Presentations are an important part of business and giving a good presentation is an important skill to develop. If you’d like to improve your presentation game, try these six tips.
Watch presentations in your office (or TED talks on YouTube) and make notes. What do you like about a presenter when you like them? And what do you dislike when they aren’t so great? Use this information to make your presentations better.
Structure Your Presentation
Creating a presentation is a bit like writing a college essay. You have your thesis, which is your main point. Then you have your introduction, body, and conclusion. In your introduction, you make your main point and tell your audience what your presentation will consist of. In your main body, you make points that support your main point. Then your conclusion restates your main point.
Keep it simple and stick to your main point. If you’re using PowerPoint in your presentation, keep that simple too. Overly complex slides can be frustrating to your audience or leave them reading when they should be listening.
Practice Out Loud
Lots of people practice presentations by reading them over silently to themselves. But it’s better to actually say the words out loud. What reads okay on a page might not sound so good aloud. Also, you might find that you need to rewrite some sections, as they’re awkward or hard to get through. Finally, practicing aloud will give you confidence, and confidence is key.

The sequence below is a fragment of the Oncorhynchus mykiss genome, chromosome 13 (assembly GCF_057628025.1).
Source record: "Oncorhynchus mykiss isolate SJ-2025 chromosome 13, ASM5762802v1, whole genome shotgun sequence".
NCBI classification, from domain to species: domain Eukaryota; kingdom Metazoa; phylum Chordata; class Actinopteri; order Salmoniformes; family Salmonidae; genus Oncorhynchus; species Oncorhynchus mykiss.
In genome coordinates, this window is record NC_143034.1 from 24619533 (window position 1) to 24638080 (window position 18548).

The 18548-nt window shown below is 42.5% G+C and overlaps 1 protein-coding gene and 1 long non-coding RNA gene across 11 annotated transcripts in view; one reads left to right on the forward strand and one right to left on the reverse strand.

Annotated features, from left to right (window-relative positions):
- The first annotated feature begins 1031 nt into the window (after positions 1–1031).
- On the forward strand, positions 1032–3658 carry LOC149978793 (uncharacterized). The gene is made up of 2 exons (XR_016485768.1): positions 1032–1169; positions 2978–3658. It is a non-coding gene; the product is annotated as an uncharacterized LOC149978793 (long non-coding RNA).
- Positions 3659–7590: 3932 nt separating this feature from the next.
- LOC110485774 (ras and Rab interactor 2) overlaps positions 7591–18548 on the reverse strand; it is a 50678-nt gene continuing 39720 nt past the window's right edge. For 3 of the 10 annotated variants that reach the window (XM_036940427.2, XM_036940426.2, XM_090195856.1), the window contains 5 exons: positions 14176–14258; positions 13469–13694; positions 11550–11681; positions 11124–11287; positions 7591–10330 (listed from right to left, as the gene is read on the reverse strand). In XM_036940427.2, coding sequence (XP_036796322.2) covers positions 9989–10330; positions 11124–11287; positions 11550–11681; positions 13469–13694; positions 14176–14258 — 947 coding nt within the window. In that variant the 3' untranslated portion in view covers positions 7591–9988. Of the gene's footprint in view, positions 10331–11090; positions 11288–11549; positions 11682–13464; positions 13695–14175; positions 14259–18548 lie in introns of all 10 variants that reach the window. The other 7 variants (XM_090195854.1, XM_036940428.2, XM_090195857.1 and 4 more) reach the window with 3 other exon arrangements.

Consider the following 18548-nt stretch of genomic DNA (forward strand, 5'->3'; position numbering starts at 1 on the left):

Feedback is good, but the best way to know how you’re doing is to record yourself. Use a laptop or your smartphone. By watching and listening to your presentation, you can get a good sense of your cadence, volume, elocution, stance, and any verbal or physical tics you may have. This can be an awkward exercise, but it’s the best way to self-improvement.
We use words like “um”, “huh”, “like”, “erm”, and “so” when we’re searching for the next thing we’re going to say. These are called filled pauses, and while there is a whole interesting science behind them, the point we’d like to make is that they’re distracting to your audience and they can sound a tad unprofessional. So instead of saying “um”, pause. It’s a tough habit to get into, but you’ll notice that when you pause, people don’t stop paying attention. If anything, they pay more attention.
Canadians, take note. Unless you’ve done something truly egregious (like shown up late or spilled coffee on the CEO), don’t apologize. Saying something like, “I’m sorry I’m nervous” or “Sorry this is a little complicated” will make you sound more nervous or the topic more complicated than if you hadn’t apologized in the first place. Besides, audiences are more forgiving than you’d think.